BBC urged to act ‘very swiftly’ on explicit photo claims about unnamed presenter
Senior officials have told the broadcaster that the allegations reported by The Sun newspaper must be investigated “urgently and sensitively”, with the Department of Culture Media and Sport (DCMS) kept updated.
Ms Frazer and Mr Davie will have a phone call on Sunday as the BBC comes under pressure over its handling of the complaint.
A DCMS spokeswoman said: “These allegations are deeply concerning.
“As a public service broadcaster in receipt of public funding, senior officials have stressed to the BBC that the allegations must be investigated urgently and sensitively, with the department kept informed.
“The Culture Secretary will be speaking to Tim Davie later today.”
Government minister Victoria Atkins described the claims reported by the Sun as “very, very serious” as questions over the broadcaster’s handling of the situation were raised.
The newspaper said the star paid the person, said to have been 17 when the payments began, £35,000 in exchange for the images.
In the latest claim, the young person’s mother said she saw a picture of the presenter on her child’s phone “sitting on a sofa in his house in his underwear”.
The mother said she was told it was “a picture from some kind of video call” and looked like he was “getting ready for my child to perform for him”.
The family were said to have complained to the BBC on May 19 but became frustrated that the star remained on air. He is understood not to be due on air in the near future.
Ms Atkins, the Financial Secretary to the Treasury, told Sky’s Sophy Ridge on Sunday: “These are very, very serious allegations and the BBC have said they have processes in place.
“But as public attention and concern grows the BBC is going to have to act very swiftly to deal with these allegations and to set out what they are doing to investigate them.”
Shadow chancellor Rachel Reeves urged the broadcasters to “speed up their processes” in investigating such allegations.
The Labour MP told the BBC’s Sunday With Laura Kuenssberg: “I do feel that I often come on this programme and we do start with another crisis at the BBC.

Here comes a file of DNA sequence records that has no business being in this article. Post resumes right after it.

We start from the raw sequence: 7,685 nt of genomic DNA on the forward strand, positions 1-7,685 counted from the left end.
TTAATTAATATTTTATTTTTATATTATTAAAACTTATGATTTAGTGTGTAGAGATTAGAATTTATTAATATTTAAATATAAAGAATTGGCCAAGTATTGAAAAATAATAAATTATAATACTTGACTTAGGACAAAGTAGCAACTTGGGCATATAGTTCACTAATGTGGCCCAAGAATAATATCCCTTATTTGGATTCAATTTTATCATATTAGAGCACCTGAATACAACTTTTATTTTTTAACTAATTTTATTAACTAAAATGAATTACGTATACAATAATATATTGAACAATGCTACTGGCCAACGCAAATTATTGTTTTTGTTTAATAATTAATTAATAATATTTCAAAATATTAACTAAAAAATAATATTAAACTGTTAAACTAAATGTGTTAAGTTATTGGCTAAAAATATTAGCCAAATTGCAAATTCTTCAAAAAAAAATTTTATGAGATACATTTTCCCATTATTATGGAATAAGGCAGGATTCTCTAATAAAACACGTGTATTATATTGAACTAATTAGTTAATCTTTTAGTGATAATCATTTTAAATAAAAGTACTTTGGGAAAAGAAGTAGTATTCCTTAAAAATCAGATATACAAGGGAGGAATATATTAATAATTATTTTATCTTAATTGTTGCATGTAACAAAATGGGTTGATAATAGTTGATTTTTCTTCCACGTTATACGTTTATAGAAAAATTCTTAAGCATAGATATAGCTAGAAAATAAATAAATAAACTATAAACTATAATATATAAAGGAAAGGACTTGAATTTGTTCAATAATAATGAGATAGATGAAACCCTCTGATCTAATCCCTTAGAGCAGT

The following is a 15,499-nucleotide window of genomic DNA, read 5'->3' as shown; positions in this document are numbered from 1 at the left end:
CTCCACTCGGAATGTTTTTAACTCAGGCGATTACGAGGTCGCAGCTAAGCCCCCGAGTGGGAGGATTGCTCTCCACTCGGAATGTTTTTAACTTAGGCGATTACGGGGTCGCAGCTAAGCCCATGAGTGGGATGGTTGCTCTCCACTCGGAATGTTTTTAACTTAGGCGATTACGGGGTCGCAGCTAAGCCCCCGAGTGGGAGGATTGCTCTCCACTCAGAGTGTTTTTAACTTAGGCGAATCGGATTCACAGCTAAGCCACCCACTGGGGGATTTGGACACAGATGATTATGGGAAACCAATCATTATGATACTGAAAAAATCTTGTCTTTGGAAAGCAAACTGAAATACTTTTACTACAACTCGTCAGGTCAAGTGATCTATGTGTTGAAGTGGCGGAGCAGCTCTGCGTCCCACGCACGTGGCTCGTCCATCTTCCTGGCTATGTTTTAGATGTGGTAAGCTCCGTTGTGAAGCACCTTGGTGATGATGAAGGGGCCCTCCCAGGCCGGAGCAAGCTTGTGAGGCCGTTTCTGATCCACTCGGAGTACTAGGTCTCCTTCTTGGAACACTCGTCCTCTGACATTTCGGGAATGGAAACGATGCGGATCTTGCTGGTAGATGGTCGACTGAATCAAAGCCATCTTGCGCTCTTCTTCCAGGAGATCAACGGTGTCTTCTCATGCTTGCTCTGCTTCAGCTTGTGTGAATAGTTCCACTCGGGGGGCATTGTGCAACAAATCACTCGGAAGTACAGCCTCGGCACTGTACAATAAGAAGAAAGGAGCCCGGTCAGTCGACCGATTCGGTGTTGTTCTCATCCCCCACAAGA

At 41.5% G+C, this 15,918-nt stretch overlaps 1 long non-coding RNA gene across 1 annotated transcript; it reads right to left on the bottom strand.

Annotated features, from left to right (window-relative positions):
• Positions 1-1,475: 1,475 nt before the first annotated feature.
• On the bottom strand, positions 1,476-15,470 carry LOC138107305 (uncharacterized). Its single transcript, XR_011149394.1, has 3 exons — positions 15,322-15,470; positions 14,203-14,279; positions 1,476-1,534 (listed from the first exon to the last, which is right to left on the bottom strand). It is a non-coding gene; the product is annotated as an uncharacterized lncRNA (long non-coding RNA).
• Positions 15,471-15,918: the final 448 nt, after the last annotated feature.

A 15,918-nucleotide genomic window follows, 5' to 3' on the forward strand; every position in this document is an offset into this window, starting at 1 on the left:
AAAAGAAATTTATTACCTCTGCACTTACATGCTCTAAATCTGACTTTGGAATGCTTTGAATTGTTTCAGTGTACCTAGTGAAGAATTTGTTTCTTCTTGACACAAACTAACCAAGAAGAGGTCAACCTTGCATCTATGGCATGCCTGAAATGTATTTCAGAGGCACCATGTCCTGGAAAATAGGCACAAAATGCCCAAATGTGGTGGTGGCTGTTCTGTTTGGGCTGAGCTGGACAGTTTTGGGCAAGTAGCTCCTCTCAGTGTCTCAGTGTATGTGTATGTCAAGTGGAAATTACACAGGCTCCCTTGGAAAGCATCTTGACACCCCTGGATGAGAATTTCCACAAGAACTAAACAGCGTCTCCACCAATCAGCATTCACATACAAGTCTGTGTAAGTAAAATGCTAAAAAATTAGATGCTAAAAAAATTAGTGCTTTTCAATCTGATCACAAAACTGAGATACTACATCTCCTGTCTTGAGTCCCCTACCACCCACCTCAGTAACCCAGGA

“The BBC do need to speed up their processes, it looks like these issues were raised in May, we’re now in July and the presenter stayed on air.
“That’s not good enough so the BBC need to get their house in order and give greater clarity to what on earth has gone on in this case and what they are trying to do to put it right.”
Former home secretary Priti Patel said the BBC’s response has been “derisory”.
“They must provide the victim and his family a full and transparent investigation,” she said.
“The BBC which is funded by licence fee payers has become a faceless and unaccountable organisation.”
Media lawyer Mark Stephens said the BBC handling of the complaint had been a “shambles”, arguing it had “really dropped the ball”.
“And it does seem that they’ve also caused this to escalate, because it was the frustration with the BBC not acting that led to the family to go to the Sun newspaper,” he told Times Radio.
“And that I think is reckless, because of course what has happened is we’ve seen all this conjecture on social media.”
A number of BBC stars publicly said they were not the presenter at the centre of the allegations, amid heavy speculation about their identity on social media.
Gary Lineker tweeted: “Hate to disappoint the haters but it’s not me.”
Rylan Clark wote: “Not sure why my name’s floating about but re that story in the Sun – that ain’t me babe. I’m currently filming a show in Italy for the BBC, so take my name out ya mouths.”
Jeremy Vine said: “Just to say I’m very much looking forward to hosting my radio show on Monday — whoever the ‘BBC Presenter’ in the news is, I have the same message for you as Rylan did earlier: it certainly ain’t me.”
Nicky Campbell suggested he had contacted police about being mentioned online in connection with the story.
He tweeted a screenshot which featured the Metropolitan Police logo and the words: “Thank you for contacting the Metropolitan Police Service to report your crime.”
He wrote: “I think it’s important to take a stand. There’s just too many of these people on social media. Thanks for your support friends.”
A BBC spokesperson said: “We treat any allegations very seriously and we have processes in place to proactively deal with them.
“As part of that, if we receive information that requires further investigation or examination we will take steps to do this. That includes actively attempting to speak to those who have contacted us in order to seek further detail and understanding of the situation.
“If we get no reply to our attempts or receive no further contact that can limit our ability to progress things but it does not mean our enquiries stop.
“If, at any point, new information comes to light or is provided – including via newspapers – this will be acted upon appropriately, in line with internal processes.”
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